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Regale me with hilarious/ridiculous things that a narcissist or enabler has said to you....

(890 Posts)
Herrena Sat 16-Mar-13 12:25:15

I'll go first.

My DF acts as enabler for my narcissist M, although I doubt he's fully aware of this. We were discussing her and my god-awful childhood yesterday over skype when he dropped in this little gem:

'Well, you were so quiet. You didn't really defend yourself properly.'

shock What the actual fuck?!

I didn't really process the remark at the time but now I'm bloody fuming.

Go on, tell me yours. Let's laugh at the bastards and then maybe I won't spend the next week dwelling on my wrath

arthriticfingers Sat 16-Mar-13 15:48:31

sad Little

My mother the day after I had flown in to see them with my first child as a new baby:
"We are taking your sister's children to the beach for the day tomorrow. You won't be able to come because it is a stony beach not suitable for prams and we are taking them for a walk and an ice-cream"
I suppose we all have lots more where these came from

Thank goodness he's your "X" P Mewling

dimsum123 Sat 16-Mar-13 15:53:56

My mum when I complained about my bullying abusive dad, "Oh yes sorry, I should have stood up for myself more"!

And my bullying abusive dad who accused me of hacking into his emails to delete mail from his bridge club, told me that I was mad and needed to see a psychiatrist.

Both parents when I brought up my abusive neglect childhood told me to stop going on about it as they wanted to enjoy their retirement in peace! Err I would have quite liked to enjoy my childhood in peace too!

akaemmafrost Sat 16-Mar-13 15:56:37

When my sister had cancer my Mum moaned about how costly the petrol was to go and visit her so often in hospital shock. Even worse ALL my Dads petrol can be claimed on expenses because of his job. So what she really was doing was whining about spending money on petrol they'd be getting back three weeks later!

amistillsexy Sat 16-Mar-13 16:07:08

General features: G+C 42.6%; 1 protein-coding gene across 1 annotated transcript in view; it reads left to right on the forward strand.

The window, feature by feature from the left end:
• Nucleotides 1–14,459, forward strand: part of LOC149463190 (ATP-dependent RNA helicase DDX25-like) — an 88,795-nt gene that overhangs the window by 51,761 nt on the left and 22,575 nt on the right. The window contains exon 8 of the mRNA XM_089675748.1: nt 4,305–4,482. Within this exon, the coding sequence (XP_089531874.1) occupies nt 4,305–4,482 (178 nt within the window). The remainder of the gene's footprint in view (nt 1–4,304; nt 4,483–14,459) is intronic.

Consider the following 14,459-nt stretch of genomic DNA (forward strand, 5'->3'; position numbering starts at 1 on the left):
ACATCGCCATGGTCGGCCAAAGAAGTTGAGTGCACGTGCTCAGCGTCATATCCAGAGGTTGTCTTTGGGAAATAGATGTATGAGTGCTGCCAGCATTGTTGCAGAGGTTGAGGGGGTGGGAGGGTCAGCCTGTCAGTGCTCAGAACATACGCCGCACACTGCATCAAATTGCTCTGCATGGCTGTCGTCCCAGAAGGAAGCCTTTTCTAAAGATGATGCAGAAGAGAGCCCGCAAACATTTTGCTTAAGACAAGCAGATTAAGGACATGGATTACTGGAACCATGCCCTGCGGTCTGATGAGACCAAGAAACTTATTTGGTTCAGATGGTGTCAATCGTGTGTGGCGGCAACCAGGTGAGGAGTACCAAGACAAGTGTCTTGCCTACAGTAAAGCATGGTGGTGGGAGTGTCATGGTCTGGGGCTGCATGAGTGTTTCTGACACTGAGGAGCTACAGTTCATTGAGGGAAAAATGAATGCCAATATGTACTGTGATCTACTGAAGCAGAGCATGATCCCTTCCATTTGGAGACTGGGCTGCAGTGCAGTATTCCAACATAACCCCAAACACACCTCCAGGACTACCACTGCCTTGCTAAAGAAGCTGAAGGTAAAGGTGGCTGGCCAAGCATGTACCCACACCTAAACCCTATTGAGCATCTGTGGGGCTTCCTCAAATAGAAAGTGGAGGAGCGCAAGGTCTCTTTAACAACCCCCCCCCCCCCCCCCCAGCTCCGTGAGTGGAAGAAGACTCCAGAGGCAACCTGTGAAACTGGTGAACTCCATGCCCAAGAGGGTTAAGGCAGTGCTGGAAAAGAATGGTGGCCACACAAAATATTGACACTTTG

My mother, wagging her finger at me to complain about my having my own opinions (I'm in my 40s, by the way!), called me by my maiden name.
Me: "It's stillsexy now, Mum, I got married"
'D'M: "Yes, well that's another thing. How you could go and give up your father's name like that I'll never know. Trust you to do that."

I have a lovely husband who loves me, by the way!

arthriticfingers Sat 16-Mar-13 16:09:56

Similar story Emma
In my 20s, I was seriously ill in hospital for over 3 weeks.
None of my family came to see me, and, to this day, my mother complains about the cost of her telephone calls to the friend who DID come and see me.

akaemmafrost Sat 16-Mar-13 16:14:47

sad AF. Thing is I didn't even realise how bad it was till I told a friend who was horrified. To me that was "just how Mum is". Actually I normalised a lot of things that are horrendous about my dealings with her and actually had to have it pointed out to me how terrible it was.

I remember disagreeing with her about something relatively minor just "well I don't agree" and got tears, "why are you doing this?!!" and "have you been having counselling or something? Is that why you are attacking me?"

Just goes to show how little I ever stuck up for myself and obviously "disagreeing" is actually "attacking" confused.

amistillsexy Sat 16-Mar-13 16:16:03

Another from my 'D'M, when my youngest (of 3) was about 2:

"Now you'll understand what I mean when I say I love your sister the most. You always love the eldest the most!"

I'm the youngest of her 3 daughters, and yes, Mum, I did happen to notice you not really realising I existed as a child. I think she thought we'd finally found something in common that we could bond over hmm

AMmyBoys Sat 16-Mar-13 16:19:16

I had an abusive partner back in my country, he would always talk to me like I was rubbish, let alone how he treated me. One day, in tears, I asked him why was he doing this to me if I was always good and kind to him, his answer was:
"Well if you don't respect yourself why on earth am I going to respect you?" That sentence changed my life forever: I dried my tears, I pack my luggage and I move to England seeking a twat-free life.

amistillsexy Sat 16-Mar-13 16:20:39

emma I've been 'accused' of going to therapy as well.

Too right I'm in bloody therapy! I wouldn't be here without it!

The latest gem is about my niece, who has an eating disorder, enabled by my DSis and DM...DM has decided to not allow her to come for her regular tea time with us this week...because she always eats her tea at our house, and it's bad for her to eat at our house and not at home! sad

Don't even get me started on why my DM is making decisions about her granddaughter instead of her own mother!

LesserOfTwoWeevils Sat 16-Mar-13 16:20:48

Ex: "I don't get jealous because I can't imagine someone liking another person more than me."